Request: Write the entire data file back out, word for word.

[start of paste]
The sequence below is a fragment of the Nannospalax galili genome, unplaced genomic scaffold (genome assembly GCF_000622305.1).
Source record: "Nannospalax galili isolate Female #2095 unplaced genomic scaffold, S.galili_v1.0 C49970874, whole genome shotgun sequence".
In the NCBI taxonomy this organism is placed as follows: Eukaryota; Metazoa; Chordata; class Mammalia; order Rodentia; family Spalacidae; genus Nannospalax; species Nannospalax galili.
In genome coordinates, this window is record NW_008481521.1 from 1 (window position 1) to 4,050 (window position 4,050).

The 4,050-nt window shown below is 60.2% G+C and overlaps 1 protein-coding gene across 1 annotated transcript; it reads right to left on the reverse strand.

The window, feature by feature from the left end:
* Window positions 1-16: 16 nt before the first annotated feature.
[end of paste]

The sequence below is a fragment of the Nannospalax galili genome, unplaced genomic scaffold (genome assembly GCF_000622305.1).
Source record: "Nannospalax galili isolate Female #2095 unplaced genomic scaffold, S.galili_v1.0 C49970874, whole genome shotgun sequence".
In the NCBI taxonomy this organism is placed as follows: Eukaryota; Metazoa; Chordata; class Mammalia; order Rodentia; family Spalacidae; genus Nannospalax; species Nannospalax galili.
In genome coordinates, this window is record NW_008481521.1 from 1 (window position 1) to 4,050 (window position 4,050).

The 4,050-nt window shown below is 60.2% G+C and overlaps 1 protein-coding gene across 1 annotated transcript; it reads right to left on the reverse strand.

The window, feature by feature from the left end:
* Window positions 1-16: 16 nt before the first annotated feature.